Using music in Call of Cthulhu

19 Sep

I’ve talked before about how I am enjoy of using music during roleplaying sessions and how, as a game master, it can really help set the atmosphere while giving aural cues to the players. Recently, during one of my many web wanderings, I had the pleasure of stumbling across Musica Cthulhiana. These guys have produced three dark ambient soundtracks specidically for roleplaying games that, while largely intended for Call of Cthulhu, would work for a range of darker settings.

This prompted me to think of what album recommendations I would make to fellow Keepers to create  a suitable soundtrack to a Call of Cthulhu campaign.

Musica Cthulhiana – Fragment

This is an excellent album. I can’t speak strongly enough about it. It has a diverse range of high and low intensity ambient tracks each of which would sit well on loop during the background of a Call of Cthulhu game. Often it’s not the high-energy ‘action’ or horror tracks that are hard to find, but rather the subtle ones that maintain a degree of insidious tension over a long period of time. Fragment has these sorts of tracks in spades. Of course it also has plenty of music that would work well for rituals, monstrous revelations and other bombastic activity. What’s particularly excellent is that Musica Cthulhiana offer a 5-track EP for free download via their site. The album consisting for 20 tracks has a very user-friendly price at around 12 euros.

Squaremetre (M2) – Heliogabal

Squaremetre (Mathis Mootz) has a number of albums that work very nicely for roleplaying sessions. His latest offering Heligabal has a more eclectic range of tracks across a range of tones and themes. While this doesn’t make it as ‘concept’ driven as albums like Parsec and Aswad, it does make it an excellent resource for roleplaying. Tracks that are particularly Cthulhu-esque are ‘The Priests’, ‘Winds and Ruins’, ‘Relics of the Undefeated Guard’ and ‘The Sacred Shrine’. Tell me those don’t sound like the kind of things that you’d have in a Cthulhu session?

RCA Victor – Jazz of the 1920s

This album just happens to be the compilation album I use to in my 1920s sessions to help evoke something of the era. Obviously better used for parties, speak easies, clubs and soirees than ungodly rites or pondering non-euclidean riddles. There are plenty of other options available, try an iTunes search for 1920s jazz to get a range of options. I recommend instrumentals over jazz with a singer as it doesn’t intrude too much onto player discussion.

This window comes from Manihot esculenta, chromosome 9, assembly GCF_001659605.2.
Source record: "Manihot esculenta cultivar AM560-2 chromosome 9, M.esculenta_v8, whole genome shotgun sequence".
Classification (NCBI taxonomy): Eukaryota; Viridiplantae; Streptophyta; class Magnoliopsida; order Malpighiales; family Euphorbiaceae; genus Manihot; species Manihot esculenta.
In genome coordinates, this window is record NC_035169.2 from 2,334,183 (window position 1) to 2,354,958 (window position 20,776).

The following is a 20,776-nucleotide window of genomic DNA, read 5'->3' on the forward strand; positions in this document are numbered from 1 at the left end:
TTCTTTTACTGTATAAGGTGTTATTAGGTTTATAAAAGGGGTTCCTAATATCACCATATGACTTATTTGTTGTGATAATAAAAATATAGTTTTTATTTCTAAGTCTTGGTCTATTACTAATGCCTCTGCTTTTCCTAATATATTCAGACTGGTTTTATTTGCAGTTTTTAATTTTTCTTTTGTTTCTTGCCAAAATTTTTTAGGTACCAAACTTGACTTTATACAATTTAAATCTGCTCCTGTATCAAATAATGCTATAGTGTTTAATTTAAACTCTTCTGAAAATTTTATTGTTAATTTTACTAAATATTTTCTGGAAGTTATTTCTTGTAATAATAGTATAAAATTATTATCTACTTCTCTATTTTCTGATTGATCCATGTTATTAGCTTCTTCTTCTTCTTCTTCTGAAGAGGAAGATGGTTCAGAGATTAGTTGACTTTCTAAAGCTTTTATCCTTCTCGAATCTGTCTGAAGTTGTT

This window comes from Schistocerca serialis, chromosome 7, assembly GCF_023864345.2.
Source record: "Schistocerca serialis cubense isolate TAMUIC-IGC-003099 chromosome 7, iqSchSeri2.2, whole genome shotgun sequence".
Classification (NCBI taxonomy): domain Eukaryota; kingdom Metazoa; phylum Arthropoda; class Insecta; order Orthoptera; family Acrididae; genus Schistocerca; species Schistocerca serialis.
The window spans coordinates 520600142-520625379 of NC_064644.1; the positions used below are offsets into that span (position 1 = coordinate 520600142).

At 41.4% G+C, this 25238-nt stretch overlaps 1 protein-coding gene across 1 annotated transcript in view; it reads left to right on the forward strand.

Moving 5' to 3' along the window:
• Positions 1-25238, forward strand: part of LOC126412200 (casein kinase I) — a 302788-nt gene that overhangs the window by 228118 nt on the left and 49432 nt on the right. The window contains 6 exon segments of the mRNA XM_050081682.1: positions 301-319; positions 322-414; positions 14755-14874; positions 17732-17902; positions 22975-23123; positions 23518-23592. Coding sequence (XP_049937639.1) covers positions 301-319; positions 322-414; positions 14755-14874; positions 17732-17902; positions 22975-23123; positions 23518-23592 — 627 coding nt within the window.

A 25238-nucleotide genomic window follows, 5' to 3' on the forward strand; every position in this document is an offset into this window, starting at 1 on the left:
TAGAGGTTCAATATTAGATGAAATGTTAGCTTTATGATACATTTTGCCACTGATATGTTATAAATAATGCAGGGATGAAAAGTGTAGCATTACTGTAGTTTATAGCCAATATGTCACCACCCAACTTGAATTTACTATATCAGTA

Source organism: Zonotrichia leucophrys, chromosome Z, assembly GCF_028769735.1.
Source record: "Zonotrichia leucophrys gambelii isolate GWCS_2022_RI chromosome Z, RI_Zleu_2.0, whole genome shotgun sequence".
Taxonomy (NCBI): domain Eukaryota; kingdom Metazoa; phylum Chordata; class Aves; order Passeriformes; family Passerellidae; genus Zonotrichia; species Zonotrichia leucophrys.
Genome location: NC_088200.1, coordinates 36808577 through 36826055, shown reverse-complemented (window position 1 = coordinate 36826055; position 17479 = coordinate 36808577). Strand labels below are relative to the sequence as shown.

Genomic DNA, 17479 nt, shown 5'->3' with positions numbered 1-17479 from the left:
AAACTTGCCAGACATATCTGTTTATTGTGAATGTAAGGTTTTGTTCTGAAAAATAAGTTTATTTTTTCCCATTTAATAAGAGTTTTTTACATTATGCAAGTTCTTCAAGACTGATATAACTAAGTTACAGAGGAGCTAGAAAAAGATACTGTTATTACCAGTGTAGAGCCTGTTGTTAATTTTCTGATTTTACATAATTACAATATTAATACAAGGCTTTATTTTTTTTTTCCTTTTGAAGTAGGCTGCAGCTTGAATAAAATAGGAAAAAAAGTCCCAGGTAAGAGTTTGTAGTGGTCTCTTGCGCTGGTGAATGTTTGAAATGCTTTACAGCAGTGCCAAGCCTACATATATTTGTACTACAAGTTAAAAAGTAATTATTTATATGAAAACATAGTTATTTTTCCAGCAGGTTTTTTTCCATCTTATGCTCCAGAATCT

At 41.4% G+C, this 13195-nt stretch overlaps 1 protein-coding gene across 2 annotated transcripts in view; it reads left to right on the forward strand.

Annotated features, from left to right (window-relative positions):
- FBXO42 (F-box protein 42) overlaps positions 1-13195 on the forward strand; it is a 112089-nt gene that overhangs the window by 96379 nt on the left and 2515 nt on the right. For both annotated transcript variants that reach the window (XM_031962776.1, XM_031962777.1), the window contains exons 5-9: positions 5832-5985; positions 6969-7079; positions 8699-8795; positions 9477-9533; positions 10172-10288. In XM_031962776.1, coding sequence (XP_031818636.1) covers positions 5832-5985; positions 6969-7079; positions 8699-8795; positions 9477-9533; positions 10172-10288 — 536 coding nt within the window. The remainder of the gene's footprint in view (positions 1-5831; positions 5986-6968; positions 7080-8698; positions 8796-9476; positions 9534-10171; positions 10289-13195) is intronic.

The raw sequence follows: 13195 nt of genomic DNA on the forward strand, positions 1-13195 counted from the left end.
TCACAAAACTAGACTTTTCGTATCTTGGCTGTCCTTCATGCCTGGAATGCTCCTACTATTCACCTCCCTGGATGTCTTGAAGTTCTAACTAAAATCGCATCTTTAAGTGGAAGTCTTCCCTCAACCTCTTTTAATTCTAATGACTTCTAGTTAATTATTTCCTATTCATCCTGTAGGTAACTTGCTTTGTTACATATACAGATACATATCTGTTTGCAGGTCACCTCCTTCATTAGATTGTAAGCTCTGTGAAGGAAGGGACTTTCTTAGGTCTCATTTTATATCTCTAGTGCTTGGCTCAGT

Sherlock Holmes OST — Hans Zimmer

 I’ve made no secret on this blog for my enthusiasm for Hans Zimmer’s film scores. Sherlock Holmes is a fantastic example of what he’s capable of when he really gets going. I’d strongly recommend this for a Gaslight campaign. Even with it’s recurring leitmotifs there’s atmospheric strings and general ‘investigative background music’ to work well in an 1880s/1890s setting.


My only other suggestion to round out an excellent Call of Cthulhu soundtrack would be to grab a couple of SFX sound scapes like thunderstorms, forests and rain for other scene specific background elements during play. This helps to break up the ‘cinematic’ feel of soundtrack music with a bit of real world ambiance.


8 Responses to “Using music in Call of Cthulhu”

  1. Mike Higbee October 22, 2011 at 12:09 am #

    You might want to check out some lustmord as well like his album the place where the black stars hang, if you want to make a really creepy atmosphere

  2. Jason Badower January 14, 2012 at 6:28 am #

    Oh, I found Fragments from Musica on Amazon for a little cheaper than E$12:

    • RPG Plotter January 15, 2012 at 11:59 pm #

      Good point, that is cheaper. Personally I try to directly from the artist where possible so they get a greater share of the profits for their work.

  3. Nicolas Fuentealba (@photonafs) July 21, 2012 at 1:11 am #

    Just a few more suggestions:
    – Kevin Macleod ( has truckloads of license-free music available, and you can browse according to the sort of mood you’re looking after.
    – Legacy of Cthulhu, by Arkham Inmate: available as an MP3 download through Amazon or iTunes. Very atmospheric and perfectly fitting for Cthulhu adventuring.
    – George Fenton’s soundtrack for Mary Reilly movie (Stephen Frears’ rendition of the Dr. Jekyll ‘n Mr. Hyde novel): provides great ambiance for gaslight adventures, including a great, albeit rather brief brothel tune.
    Best regards!!

  4. ozzysong August 28, 2012 at 4:59 pm #

    Useful post!

    I recomend the “Mafia” videogame OST for Cthulhu 1920s. Great ambience music:

    • RPG Plotter August 29, 2012 at 11:46 pm #

      Thanks for the recommendation! I agree period-style music can really help to build the historical setting.

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